The city of Rock Island is getting $50,000 from the state of Illinois to help identify service lines that may contain lead.

“The well-documented adverse health effects of exposure to lead in drinking water poses a serious risk to our children,” Illinois State Sen. Mike Halpin (D-Rock Island) said in a Friday release. “Funding to identify the city’s lead service lines will help keep our families protected.”

Mike Halpin on 4 The Record ( file photo)

Senator Halpin voted for the legislation creating the Lead Service Line Replacement Notification Act in 2021. The law establishes timelines and requirements for the removal and replacement of all lead service lines in Illinois and creates a low-income water assistance program to help fund financial assistance and water projects that include lead pipe replacement.

Illinois has more lead service lines than any other state in the nation, with an estimated 730,000 to 1.4 million lead service lines in the ground, Halpin’s release said. There is no safe level of exposure to lead.  

The Illinois Environmental Protection Agency (EPA) gave a total of $2 million in Lead Service Line Inventory grants to 48 communities to assist in meeting the requirements outlined in the Lead Service Line Replacement and Notification Act. The grants, ranging from $20,000 to $50,000, will fund the creation of a complete lead service line inventory.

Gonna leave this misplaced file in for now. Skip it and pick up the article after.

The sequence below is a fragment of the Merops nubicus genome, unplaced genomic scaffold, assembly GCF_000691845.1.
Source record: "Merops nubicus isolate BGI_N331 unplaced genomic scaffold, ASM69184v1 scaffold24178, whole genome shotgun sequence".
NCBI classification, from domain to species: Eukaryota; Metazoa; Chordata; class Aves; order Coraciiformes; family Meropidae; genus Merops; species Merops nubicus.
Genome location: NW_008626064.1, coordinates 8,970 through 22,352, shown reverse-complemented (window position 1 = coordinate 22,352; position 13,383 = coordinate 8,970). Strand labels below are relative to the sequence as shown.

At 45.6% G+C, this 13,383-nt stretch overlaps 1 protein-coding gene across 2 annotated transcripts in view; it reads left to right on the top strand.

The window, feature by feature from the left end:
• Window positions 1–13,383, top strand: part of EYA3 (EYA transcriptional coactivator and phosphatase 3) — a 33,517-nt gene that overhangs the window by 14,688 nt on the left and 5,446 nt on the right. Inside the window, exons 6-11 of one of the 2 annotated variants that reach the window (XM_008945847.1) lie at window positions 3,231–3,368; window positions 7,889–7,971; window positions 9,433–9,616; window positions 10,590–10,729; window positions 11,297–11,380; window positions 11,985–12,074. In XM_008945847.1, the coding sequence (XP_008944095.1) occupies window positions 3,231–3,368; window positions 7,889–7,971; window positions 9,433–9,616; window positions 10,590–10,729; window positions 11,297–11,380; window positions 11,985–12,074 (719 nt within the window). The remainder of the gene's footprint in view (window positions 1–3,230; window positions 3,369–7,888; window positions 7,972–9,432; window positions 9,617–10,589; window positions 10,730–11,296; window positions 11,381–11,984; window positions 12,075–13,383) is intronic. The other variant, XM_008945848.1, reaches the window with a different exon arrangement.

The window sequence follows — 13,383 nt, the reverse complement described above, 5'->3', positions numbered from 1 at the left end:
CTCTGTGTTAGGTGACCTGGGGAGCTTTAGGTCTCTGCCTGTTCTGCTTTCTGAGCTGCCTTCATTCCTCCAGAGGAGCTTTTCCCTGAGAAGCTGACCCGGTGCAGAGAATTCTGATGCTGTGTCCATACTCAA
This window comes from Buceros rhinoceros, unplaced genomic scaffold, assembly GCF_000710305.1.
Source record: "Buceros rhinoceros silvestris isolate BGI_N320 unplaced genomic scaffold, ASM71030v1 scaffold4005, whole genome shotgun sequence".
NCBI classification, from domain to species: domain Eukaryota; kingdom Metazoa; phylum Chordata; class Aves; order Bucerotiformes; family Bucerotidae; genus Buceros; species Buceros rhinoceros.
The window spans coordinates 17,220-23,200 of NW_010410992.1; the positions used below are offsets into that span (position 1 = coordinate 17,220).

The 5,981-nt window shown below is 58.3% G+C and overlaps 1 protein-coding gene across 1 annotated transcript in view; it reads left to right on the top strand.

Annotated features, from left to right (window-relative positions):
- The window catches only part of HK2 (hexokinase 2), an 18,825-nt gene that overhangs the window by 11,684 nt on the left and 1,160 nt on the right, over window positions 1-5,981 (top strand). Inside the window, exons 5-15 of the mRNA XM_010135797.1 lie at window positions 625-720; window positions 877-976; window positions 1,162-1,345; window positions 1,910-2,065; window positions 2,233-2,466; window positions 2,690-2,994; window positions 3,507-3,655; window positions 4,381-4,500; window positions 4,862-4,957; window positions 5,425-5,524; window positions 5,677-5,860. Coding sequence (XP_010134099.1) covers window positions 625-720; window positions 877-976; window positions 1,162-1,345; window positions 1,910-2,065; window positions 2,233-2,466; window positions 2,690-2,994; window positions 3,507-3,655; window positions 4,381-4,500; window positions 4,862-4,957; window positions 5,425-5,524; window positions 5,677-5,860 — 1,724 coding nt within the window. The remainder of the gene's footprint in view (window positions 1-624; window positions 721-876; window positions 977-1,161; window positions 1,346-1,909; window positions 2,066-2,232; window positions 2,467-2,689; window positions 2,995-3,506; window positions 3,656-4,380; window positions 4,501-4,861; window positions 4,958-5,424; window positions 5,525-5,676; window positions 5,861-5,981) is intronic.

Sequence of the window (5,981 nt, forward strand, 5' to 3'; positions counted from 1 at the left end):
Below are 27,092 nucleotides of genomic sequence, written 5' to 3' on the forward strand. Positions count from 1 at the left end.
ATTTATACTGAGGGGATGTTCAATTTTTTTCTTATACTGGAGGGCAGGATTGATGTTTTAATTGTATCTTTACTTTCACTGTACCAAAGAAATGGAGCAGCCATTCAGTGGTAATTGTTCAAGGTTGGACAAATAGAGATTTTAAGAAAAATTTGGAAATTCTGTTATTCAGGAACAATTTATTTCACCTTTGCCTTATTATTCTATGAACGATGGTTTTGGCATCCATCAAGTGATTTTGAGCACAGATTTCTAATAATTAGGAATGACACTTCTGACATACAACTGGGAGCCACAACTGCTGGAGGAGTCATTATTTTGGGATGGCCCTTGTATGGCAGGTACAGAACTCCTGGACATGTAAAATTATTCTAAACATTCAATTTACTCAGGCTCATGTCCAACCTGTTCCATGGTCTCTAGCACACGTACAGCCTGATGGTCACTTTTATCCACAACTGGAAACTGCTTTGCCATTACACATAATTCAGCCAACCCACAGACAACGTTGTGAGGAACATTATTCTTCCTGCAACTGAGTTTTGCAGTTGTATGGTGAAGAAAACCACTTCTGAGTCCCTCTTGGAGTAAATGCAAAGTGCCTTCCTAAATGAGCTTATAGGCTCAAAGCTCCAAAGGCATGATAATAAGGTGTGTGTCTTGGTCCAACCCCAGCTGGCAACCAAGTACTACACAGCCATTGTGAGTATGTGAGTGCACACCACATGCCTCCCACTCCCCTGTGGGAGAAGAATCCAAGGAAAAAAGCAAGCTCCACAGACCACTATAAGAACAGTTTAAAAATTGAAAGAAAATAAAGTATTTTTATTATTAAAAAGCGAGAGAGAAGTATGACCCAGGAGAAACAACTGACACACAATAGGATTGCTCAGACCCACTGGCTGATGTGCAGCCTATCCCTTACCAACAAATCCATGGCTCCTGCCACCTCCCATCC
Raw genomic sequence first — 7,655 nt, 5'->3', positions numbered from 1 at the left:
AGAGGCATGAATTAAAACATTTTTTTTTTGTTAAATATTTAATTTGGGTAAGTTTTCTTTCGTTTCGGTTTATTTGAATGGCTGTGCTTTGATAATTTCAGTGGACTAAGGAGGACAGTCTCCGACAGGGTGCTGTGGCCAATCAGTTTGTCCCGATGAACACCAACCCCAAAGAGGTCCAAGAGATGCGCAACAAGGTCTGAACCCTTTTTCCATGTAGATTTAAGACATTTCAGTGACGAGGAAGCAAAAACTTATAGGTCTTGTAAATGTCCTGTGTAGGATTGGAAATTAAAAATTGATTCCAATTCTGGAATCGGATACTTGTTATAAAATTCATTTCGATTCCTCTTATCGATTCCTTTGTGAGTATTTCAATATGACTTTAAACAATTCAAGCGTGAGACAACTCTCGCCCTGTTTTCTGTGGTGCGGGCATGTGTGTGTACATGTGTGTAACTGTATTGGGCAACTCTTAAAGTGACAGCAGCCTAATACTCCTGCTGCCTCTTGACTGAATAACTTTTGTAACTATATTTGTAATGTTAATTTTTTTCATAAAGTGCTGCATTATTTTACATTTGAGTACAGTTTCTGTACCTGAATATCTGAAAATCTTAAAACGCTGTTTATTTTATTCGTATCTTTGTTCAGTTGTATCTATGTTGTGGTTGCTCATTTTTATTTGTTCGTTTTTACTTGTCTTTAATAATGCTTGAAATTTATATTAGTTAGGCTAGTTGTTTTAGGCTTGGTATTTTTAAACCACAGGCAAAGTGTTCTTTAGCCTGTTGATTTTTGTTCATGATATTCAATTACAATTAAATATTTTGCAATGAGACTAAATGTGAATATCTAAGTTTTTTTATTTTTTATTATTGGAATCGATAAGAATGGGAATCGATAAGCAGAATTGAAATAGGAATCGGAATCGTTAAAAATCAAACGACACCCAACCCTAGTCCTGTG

A Denver Water crew works to replace a lead water service line installed in 1927 with a new copper one at a private home on Thursday, June 17, 2021, in Denver. While President Joe Biden’s infrastructure bill proposes $45 million for eliminating lead pipes and service lines, some utility companies and municipalities have already started replacing them. (AP Photo/Brittany Peterson)

The law requires owners and operators of community water supplies (CWS) in Illinois to submit a complete water service line material inventory for the Illinois EPA’s approval no later than April 15, 2024. The complete inventory must report the composition of all service lines within the CWS’s distribution system.

“This funding will provide many communities with the necessary funding to develop a complete inventory identifying the types of water lines that exist in their drinking water supplies,” Illinois EPA director John J. Kim said in a press release.

“Illinois EPA received a tremendous response to this funding opportunity, receiving 101 grant applications from villages and cities throughout the state and exceeding the funding made available for this initial funding opportunity,” he said. “Thanks to recent legislation passed by the General Assembly and signed by Governor Pritzker, we will be able to open a new funding cycle the coming weeks to assist even more communities.”